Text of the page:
Should a federal court vacate U.S. EPA's Clean Power Plan or severely restrict the agency's authority under Section 111(d) of the Clean Air Act, there are options for the next administration if it wants to pursue cutting greenhouse gases, says a new report.
The report — from the University of North Carolina School of Law Center for Climate, Energy, Environment and Economics; the Harvard Environmental Policy Initiative; and Duke University's Nicholas Institute for Environmental Policy Solutions — will be the subject of a webinar Thursday. The event is cast as an early look at the rapid market and regulatory changes occurring in the electricity sector.
"The EPA would retain the authority to address GHG emissions using other sections of the Clean Air Act, such as sections 108-110 (National Ambient Air Quality Standards) and Section 115 (international air pollution)," the report says.
Also, the next administration may want to weigh "whether and how to use the social cost of carbon in agency rulemakings in light of recent circuit court decisions upholding its use," the report says.
The report looks at six key areas of federal electricity policy and, for each area, identifies the decision points — in time or circumstances — that will force the next administration to make choices that shape the future of the grid. The other issues include federal regulation of electricity markets, nuclear energy and natural gas.
The EPA Region 7 office will host two webinars this week for environmental justice communities and organizations on the Clean Air Act and how it addresses pollution from electric generating units. Region 7 includes Iowa, Kansas, Missouri and Nebraska, as well as nine tribal nations.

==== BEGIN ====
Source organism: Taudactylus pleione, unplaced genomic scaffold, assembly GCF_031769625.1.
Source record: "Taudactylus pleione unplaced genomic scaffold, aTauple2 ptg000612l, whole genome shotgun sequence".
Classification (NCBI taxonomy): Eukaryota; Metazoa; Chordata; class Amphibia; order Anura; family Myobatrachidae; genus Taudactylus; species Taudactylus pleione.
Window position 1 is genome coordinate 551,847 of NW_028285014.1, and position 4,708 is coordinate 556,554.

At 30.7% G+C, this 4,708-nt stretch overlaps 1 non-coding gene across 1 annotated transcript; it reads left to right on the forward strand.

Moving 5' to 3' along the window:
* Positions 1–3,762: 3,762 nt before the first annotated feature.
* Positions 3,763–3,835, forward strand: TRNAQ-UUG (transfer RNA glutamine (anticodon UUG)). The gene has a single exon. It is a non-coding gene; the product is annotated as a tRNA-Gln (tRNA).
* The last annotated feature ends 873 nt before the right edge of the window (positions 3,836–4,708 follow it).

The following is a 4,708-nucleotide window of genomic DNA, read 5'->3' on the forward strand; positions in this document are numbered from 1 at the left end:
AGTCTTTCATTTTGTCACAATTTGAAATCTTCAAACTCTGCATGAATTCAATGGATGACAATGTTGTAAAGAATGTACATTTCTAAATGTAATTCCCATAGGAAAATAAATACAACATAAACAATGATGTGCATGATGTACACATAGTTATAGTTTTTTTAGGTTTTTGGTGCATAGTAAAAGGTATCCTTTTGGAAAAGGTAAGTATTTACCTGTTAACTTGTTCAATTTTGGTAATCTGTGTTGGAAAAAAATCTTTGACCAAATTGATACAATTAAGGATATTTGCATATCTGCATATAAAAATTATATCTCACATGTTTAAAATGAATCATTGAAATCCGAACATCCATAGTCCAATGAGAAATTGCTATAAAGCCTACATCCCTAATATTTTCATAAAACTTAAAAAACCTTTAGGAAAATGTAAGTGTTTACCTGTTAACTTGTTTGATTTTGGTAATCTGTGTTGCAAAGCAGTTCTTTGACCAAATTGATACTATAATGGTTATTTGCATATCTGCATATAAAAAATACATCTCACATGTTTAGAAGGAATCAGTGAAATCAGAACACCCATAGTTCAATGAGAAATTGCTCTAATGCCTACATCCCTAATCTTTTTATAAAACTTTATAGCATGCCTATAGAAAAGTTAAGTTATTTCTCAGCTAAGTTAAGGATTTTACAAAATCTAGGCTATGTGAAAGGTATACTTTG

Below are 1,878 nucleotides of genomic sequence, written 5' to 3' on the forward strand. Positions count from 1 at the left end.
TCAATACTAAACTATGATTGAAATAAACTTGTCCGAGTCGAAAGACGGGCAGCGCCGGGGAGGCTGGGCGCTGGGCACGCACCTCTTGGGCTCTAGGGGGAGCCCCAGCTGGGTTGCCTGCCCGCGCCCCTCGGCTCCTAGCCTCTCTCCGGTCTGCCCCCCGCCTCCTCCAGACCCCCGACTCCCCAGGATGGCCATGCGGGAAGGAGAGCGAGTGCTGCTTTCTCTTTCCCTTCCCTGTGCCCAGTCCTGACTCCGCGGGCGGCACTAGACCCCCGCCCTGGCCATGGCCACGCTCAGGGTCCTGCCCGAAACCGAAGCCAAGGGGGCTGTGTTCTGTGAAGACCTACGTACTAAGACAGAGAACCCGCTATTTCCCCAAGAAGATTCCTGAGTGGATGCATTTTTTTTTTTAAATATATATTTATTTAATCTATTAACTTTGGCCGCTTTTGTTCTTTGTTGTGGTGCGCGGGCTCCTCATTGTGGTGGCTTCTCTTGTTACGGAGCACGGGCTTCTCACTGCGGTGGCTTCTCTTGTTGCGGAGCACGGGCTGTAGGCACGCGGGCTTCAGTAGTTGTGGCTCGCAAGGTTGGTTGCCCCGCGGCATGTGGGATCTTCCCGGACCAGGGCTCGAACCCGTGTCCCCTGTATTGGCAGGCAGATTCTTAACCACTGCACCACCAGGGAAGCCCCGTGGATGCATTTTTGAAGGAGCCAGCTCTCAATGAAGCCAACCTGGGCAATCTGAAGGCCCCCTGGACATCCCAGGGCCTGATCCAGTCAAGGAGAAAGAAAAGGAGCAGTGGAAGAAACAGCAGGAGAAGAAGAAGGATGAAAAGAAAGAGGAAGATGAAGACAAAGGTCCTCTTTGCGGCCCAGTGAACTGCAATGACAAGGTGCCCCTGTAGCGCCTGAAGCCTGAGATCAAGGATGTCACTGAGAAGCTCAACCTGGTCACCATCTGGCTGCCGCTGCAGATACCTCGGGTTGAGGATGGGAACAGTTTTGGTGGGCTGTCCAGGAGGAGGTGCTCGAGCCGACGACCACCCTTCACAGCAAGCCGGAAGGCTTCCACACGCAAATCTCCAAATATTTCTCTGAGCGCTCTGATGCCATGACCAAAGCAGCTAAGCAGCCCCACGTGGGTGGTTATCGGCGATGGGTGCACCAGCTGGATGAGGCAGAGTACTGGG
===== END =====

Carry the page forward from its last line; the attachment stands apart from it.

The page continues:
The webinars will also discuss how the Clean Power Plan's Clean Energy Incentive Program fits into the framework of the CAA. The CEIP, which was included in the final Clean Power Plan, is designed to help states meet their goals under the plan by encouraging early investments in zero-emitting renewable energy generation and by removing barriers to investment in energy efficiency and solar measures in low-income communities.
Tomorrow, the Interstate Natural Gas Association of America will host a briefing in Washington, D.C., to introduce reporters to incoming INGAA Chairwoman Diane Leopold. Leopold serves as president of Dominion Transmission Inc., the pipeline and storage unit of Dominion Resources, which has been expanding in response to plans by power generators in the states it serves to close aging or uneconomic coal-fired units in favor of new gas-fired generation needed to meet mandates to reduce carbon dioxide emissions.
In case you missed it:
- EPA's top lawyer expressed confidence in the legality of the landmark climate rule. Avi Garbow, the agency's general counsel, said that EPA's "very, very robust" record and analysis of the rule would help carry the Clean Power Plan to legal victory (Greenwire, Oct. 7).
- David Doniger, director of the Climate and Clean Air Program at the Natural Resources Defense Council, and Roger Martella, a partner at Sidley Austin LLP, break down the contentious issues being considered by the D.C. Circuit following arguments on the Clean Power Plan (E&ETV's OnPoint, Oct. 6).
- A close race for governor of North Carolina may determine whether the state shifts its position on the EPA Clean Power Plan. Appointments to the state Utilities Commission and a Department of Environmental Quality secretary spot are at stake (EnergyWire, Oct. 5).
- Virginia energy regulators and environmental groups grilled Dominion Resources about the high costs the company predicts in potential plans for complying with the Clean Power Plan (ClimateWire, Oct. 6).
- A new analysis found that congressional efforts to require federal agencies to consider biomass a carbon-neutral power source would lead to a major increase in carbon dioxide emissions that otherwise would be cut under the Clean Power Plan (E&ENews PM, Oct. 4).